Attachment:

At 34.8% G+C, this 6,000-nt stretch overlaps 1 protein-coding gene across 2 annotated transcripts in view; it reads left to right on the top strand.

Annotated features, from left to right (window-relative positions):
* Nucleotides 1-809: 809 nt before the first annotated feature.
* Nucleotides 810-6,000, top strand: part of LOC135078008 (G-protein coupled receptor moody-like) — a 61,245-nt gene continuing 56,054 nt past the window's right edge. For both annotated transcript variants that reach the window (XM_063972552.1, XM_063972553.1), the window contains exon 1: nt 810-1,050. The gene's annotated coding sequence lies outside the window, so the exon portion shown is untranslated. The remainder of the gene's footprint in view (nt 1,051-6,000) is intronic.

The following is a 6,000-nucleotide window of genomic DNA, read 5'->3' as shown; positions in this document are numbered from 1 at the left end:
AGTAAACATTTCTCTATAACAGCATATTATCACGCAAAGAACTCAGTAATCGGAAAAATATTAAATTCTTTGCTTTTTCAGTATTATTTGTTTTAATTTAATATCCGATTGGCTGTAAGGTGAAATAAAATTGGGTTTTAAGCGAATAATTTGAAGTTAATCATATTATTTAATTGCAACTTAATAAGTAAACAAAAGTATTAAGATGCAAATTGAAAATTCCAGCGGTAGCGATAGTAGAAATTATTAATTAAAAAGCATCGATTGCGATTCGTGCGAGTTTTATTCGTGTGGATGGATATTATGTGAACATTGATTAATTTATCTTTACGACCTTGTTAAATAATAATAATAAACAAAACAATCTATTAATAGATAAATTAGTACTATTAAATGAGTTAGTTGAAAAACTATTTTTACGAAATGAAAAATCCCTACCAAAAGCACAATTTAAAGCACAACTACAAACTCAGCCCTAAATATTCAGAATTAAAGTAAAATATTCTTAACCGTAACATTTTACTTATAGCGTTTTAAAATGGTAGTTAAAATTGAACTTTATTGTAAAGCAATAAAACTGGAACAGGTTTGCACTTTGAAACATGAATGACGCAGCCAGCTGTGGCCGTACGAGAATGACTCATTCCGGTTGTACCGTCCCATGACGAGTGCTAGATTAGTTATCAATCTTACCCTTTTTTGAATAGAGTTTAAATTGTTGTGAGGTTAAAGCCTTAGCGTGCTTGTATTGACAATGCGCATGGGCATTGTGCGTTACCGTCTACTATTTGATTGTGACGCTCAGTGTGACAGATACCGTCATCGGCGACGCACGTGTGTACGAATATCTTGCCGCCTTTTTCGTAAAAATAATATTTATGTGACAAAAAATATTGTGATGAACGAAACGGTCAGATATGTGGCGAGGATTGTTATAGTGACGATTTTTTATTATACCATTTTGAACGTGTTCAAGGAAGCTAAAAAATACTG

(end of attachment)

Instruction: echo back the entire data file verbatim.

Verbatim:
At 34.8% G+C, this 6,000-nt stretch overlaps 1 protein-coding gene across 2 annotated transcripts in view; it reads left to right on the top strand.

Annotated features, from left to right (window-relative positions):
* Nucleotides 1-809: 809 nt before the first annotated feature.
* Nucleotides 810-6,000, top strand: part of LOC135078008 (G-protein coupled receptor moody-like) — a 61,245-nt gene continuing 56,054 nt past the window's right edge. For both annotated transcript variants that reach the window (XM_063972552.1, XM_063972553.1), the window contains exon 1: nt 810-1,050. The gene's annotated coding sequence lies outside the window, so the exon portion shown is untranslated. The remainder of the gene's footprint in view (nt 1,051-6,000) is intronic.

The following is a 6,000-nucleotide window of genomic DNA, read 5'->3' as shown; positions in this document are numbered from 1 at the left end:
AGTAAACATTTCTCTATAACAGCATATTATCACGCAAAGAACTCAGTAATCGGAAAAATATTAAATTCTTTGCTTTTTCAGTATTATTTGTTTTAATTTAATATCCGATTGGCTGTAAGGTGAAATAAAATTGGGTTTTAAGCGAATAATTTGAAGTTAATCATATTATTTAATTGCAACTTAATAAGTAAACAAAAGTATTAAGATGCAAATTGAAAATTCCAGCGGTAGCGATAGTAGAAATTATTAATTAAAAAGCATCGATTGCGATTCGTGCGAGTTTTATTCGTGTGGATGGATATTATGTGAACATTGATTAATTTATCTTTACGACCTTGTTAAATAATAATAATAAACAAAACAATCTATTAATAGATAAATTAGTACTATTAAATGAGTTAGTTGAAAAACTATTTTTACGAAATGAAAAATCCCTACCAAAAGCACAATTTAAAGCACAACTACAAACTCAGCCCTAAATATTCAGAATTAAAGTAAAATATTCTTAACCGTAACATTTTACTTATAGCGTTTTAAAATGGTAGTTAAAATTGAACTTTATTGTAAAGCAATAAAACTGGAACAGGTTTGCACTTTGAAACATGAATGACGCAGCCAGCTGTGGCCGTACGAGAATGACTCATTCCGGTTGTACCGTCCCATGACGAGTGCTAGATTAGTTATCAATCTTACCCTTTTTTGAATAGAGTTTAAATTGTTGTGAGGTTAAAGCCTTAGCGTGCTTGTATTGACAATGCGCATGGGCATTGTGCGTTACCGTCTACTATTTGATTGTGACGCTCAGTGTGACAGATACCGTCATCGGCGACGCACGTGTGTACGAATATCTTGCCGCCTTTTTCGTAAAAATAATATTTATGTGACAAAAAATATTGTGATGAACGAAACGGTCAGATATGTGGCGAGGATTGTTATAGTGACGATTTTTTATTATACCATTTTGAACGTGTTCAAGGAAGCTAAAAAATACTG